The Deli #56 - Altopalo, NAMM 2019, Queens takes over Brooklyn

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ands + Gear<br />

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<strong>Deli</strong>cious-Audio.com<br />


Noel Heroux and Jessica Zambri, active in the NYC scene<br />

since the mid aughts, released music separately through Hooray<br />

for Earth (Noel’s first breakout project, disbanded in 2014)<br />

and Zambri (the electronic band Jessica still plays in with<br />

sister Cristi Jo) and became the two creative forces behind<br />

Mass Gothic. <strong>The</strong> two musicians share an interest for dark atmospheres<br />

and edgy arrangements. <strong>The</strong>y found themselves<br />

involved in a romantic relationship that soon developed in an<br />

involved artistic collaboration, which fully bloomed in Mass<br />

Gothic’s sophomore album, entitled I’ve Tortured You Long<br />

Enough, released earlier this year through Sub Pop records.<br />

We asked Noel to share some thoughts about the creative<br />

experience and the gear behind it. (PAOLO DE GREGORIO)<br />

<strong>The</strong> new album sees Jessica join you as creative/songwriting<br />

force, how did you develop the idea that an “equal power”<br />

collaboration was in the cards?<br />

Jess influenced the first Mass Gothic album via proximity, we were<br />

always together while I was recording. <strong>The</strong>n with Sup Goth she<br />

ended up finishing a lot of the vocals, writing and recording. Around<br />

that point we realized we were making a band together. Natural<br />

progression when two people spend 24/7 in each other’s company.<br />

Overall, the new album sounds less electronic and more guitar (and<br />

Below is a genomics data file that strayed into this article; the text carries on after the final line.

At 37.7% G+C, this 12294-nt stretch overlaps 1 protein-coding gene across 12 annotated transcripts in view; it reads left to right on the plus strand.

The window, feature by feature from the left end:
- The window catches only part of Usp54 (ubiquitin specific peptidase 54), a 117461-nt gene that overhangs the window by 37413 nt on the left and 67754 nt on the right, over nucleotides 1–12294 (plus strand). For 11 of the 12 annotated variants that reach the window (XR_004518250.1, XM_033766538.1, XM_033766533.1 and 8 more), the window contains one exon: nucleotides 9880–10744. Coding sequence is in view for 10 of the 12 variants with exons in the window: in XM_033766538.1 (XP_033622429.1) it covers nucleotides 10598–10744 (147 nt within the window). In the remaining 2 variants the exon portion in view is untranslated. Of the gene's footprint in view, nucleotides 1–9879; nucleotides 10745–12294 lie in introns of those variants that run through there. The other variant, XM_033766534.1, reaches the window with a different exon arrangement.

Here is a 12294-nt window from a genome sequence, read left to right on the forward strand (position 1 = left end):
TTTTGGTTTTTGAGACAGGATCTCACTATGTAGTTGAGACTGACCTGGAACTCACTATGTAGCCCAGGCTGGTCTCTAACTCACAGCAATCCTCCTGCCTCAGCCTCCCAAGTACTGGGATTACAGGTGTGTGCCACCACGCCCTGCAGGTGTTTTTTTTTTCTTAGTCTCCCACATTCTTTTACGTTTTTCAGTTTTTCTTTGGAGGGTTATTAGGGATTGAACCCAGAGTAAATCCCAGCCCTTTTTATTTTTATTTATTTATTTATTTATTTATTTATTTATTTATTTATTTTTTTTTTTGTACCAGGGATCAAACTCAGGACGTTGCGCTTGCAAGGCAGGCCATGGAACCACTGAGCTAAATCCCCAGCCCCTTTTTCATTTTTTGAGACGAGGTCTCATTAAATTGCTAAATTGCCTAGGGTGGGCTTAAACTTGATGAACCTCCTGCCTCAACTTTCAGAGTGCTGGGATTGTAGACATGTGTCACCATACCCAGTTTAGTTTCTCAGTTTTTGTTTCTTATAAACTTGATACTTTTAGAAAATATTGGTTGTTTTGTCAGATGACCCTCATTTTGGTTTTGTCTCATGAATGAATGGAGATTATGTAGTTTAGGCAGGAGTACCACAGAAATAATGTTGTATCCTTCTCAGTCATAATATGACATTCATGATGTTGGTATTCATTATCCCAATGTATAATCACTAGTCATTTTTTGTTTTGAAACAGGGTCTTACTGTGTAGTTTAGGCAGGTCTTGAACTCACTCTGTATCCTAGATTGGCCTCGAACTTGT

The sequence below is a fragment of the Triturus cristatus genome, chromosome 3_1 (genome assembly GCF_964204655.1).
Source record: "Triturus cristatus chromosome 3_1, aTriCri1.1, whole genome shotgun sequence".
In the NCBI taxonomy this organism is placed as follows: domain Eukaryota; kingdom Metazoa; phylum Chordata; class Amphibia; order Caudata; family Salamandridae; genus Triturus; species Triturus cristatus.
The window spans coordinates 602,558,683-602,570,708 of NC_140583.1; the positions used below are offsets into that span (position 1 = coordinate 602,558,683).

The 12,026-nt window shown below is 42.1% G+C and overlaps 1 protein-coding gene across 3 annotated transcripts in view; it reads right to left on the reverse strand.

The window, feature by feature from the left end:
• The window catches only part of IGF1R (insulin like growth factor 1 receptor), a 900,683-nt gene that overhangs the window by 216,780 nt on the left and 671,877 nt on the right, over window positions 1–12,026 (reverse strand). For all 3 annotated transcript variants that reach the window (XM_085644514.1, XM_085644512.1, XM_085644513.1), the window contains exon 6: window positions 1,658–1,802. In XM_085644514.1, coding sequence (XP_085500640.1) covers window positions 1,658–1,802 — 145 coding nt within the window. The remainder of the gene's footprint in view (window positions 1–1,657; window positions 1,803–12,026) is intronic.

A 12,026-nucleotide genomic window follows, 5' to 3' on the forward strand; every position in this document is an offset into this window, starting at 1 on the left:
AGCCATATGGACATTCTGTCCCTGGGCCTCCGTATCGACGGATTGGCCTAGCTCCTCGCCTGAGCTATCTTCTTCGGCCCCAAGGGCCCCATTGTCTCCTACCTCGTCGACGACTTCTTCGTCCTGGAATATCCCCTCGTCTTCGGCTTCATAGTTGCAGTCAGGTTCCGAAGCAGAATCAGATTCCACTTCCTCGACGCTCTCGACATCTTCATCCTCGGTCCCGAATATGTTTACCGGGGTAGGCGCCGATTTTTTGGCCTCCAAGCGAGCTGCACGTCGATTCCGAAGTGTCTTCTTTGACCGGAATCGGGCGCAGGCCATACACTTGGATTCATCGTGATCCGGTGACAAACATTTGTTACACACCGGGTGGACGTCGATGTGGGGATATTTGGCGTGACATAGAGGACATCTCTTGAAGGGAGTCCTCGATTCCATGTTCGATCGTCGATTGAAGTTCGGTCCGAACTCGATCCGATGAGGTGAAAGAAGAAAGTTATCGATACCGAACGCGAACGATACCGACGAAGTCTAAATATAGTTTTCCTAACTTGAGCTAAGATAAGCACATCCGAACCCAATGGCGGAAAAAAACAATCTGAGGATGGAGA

bass!) based than the debut, what influenced this sonic direction?<br />

We toured a great deal playing these songs so when it came<br />

Death By Audio Exit Index Prototype (housed in Apocalypse<br />

chassis) / BOSS PS-5 / Death By Audio Echo<br />

Dream 2 / DOD FX56<br />

Indie Rock<br />

time to record we played it as it is live, so you’re hearing that.<br />

Cristi Jo (Zambri) handles a couple samplers full of sounds/<br />

parts we recorded earlier, much of it in demos. I think most often<br />

it’s either Josh’s (Ascalon, co-producer) MS20, ARP2600 or it’s<br />

vocal samples of our own.<br />

What guitar pedals were particularly inspiring while working<br />

on the new record?<br />

<strong>The</strong> DBA Echo Dream 2 is on, literally, all of the time. I put it in my<br />

setup a few years ago to replace a Memory Boy, which I used to<br />

run almost all the time. When I hooked in the Echo Dream it just<br />

did so much work that I ended up unable to turn it off, or else my<br />

sound would basically die. That’s what happens with hugely bold<br />

sounding pedals. <strong>The</strong>y ask to crash on your couch for a week<br />

but before you know it, oops they’re on the lease now.<br />

What other pedals do you use a lot?<br />

<strong>The</strong> BOSS PS-5 has also ended up becoming a permanent fixture.<br />

It started because my guitars are tuned too low to reach<br />

the occasional high note, so I throw the pitch up and octave<br />

or two with that. Jess and I like this DOD metal pedal for bass<br />

and guitar. <strong>The</strong> footswitch is awful though, so we just record<br />

it. Finally, I was gifted a Death By Audio prototype by Travis<br />

Johnson. It’s housed inside an Apocalypse but it’s actually the<br />

first prototype of Exit Index, a signal sensitive tremolo/fuzz. I’ve<br />

started using that extensively for solo. With mega low tuning,<br />

treated correctly it becomes quite scary.<br />

26 the deli Winter <strong>2019</strong>

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